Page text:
Microsoft O365 labels nanog potential fraud?
carl at five-ten-sg.com
Wed Mar 29 21:28:30 UTC 2017
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On Wed, 2017-03-29 at 09:24 -0700, Alan Hodgson wrote:
> So for DMARC+SPF to pass not only must the message come from a source
> authorized by the envelope sender domain, but that domain must be the
> same domain (or parent domain or subdomain) of the header From:
> For DMARC+DKIM to pass, the DKIM signature must pass and the DKIM
> signing domain must be the same domain (or parent domain or subdomain)
> of the header From: address.
> Again, DMARC requires only one or the other mechanism to pass. So
> messages forwarded intact should be OK if they have an aligned DKIM
Brad Knowles wrote:
> ...and it's easy to set things up in a way that you wind up shooting
> yourself in the foot -- and possibly with a large thermonuclear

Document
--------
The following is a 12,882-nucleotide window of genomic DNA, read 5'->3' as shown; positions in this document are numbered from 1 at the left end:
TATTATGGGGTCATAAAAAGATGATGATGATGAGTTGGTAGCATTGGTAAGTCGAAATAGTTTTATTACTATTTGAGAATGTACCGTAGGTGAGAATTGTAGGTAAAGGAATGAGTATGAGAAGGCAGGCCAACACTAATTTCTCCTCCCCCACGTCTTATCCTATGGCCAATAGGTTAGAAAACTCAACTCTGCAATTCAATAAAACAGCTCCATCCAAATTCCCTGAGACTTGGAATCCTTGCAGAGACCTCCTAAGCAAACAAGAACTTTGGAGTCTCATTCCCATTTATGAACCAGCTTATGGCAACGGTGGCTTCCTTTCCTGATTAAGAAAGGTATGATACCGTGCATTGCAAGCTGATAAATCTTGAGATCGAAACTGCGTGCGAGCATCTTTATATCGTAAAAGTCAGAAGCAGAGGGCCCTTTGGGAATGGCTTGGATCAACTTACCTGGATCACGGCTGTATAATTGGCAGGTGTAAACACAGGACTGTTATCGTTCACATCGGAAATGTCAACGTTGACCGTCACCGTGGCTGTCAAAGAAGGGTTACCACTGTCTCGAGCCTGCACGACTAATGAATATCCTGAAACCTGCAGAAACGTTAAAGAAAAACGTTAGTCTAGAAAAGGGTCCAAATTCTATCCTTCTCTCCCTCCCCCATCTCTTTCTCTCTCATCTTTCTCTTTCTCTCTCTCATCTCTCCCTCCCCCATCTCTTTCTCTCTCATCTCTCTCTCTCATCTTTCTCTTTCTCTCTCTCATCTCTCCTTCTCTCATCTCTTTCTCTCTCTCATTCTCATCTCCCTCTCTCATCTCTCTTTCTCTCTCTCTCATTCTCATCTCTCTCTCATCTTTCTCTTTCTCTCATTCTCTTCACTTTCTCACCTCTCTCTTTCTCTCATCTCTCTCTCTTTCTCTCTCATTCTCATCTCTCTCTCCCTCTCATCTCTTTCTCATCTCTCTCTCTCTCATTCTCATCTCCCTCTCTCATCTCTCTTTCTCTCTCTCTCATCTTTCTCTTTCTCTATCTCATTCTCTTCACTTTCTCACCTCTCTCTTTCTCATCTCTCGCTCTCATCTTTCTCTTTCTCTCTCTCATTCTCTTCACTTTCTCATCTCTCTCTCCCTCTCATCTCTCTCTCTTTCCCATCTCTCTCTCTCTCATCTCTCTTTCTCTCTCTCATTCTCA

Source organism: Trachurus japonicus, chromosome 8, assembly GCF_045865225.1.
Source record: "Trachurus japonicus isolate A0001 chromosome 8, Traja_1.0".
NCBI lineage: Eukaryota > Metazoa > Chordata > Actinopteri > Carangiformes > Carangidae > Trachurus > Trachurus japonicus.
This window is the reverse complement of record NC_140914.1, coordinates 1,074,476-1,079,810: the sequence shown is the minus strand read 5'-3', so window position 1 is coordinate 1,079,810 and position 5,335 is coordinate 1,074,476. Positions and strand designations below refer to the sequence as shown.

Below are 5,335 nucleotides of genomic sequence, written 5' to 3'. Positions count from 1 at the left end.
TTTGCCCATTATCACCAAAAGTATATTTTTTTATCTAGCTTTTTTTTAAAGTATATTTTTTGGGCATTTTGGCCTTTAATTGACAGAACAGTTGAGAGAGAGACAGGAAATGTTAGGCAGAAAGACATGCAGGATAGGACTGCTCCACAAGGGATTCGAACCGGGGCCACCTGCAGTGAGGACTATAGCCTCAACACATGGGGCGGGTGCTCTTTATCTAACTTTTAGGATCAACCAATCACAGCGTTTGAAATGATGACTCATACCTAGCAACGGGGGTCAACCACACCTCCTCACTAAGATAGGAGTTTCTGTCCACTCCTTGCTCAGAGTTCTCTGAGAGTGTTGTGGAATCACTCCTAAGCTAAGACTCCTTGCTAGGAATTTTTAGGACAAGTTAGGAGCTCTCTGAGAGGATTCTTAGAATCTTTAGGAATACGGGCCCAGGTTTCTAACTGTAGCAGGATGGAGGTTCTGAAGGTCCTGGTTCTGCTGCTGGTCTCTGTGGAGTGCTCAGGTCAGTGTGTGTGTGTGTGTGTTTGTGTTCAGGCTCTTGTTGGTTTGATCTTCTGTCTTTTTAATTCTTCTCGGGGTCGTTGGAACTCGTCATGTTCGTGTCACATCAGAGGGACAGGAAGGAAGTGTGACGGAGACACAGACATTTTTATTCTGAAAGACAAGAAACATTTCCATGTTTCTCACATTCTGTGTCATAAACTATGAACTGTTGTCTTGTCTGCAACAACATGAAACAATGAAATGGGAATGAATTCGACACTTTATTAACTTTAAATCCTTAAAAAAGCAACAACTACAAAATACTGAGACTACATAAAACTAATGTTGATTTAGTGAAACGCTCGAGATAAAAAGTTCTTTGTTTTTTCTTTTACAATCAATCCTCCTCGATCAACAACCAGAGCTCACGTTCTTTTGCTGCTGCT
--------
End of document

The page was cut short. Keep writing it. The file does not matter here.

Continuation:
For an example of that (unless I am misunderstanding something), we
--> Hello marketo-email.box.com [18.104.22.168], pleased to meet you
<-- MAIL FROM:<$MUNGED at marketo-email.box.com>
<-- RCPT TO: ...
dkim pass header.d=mktdns.com
rfc2822 from header = $MUNGED at email.box.com
dig _dmarc.email.box.com txt +short
"v=DMARC1; p=reject; ..."
dig email.box.com txt +short
"v=spf1 ip4:22.214.171.124 -all"
So given the dmarc reject policy, it needs to pass either spf (which
fails 126.96.36.199 != 188.8.131.52), or dkim (which fails since it
is not signed by anything related to email.box.com.
Am I missing something, or is that just broken?
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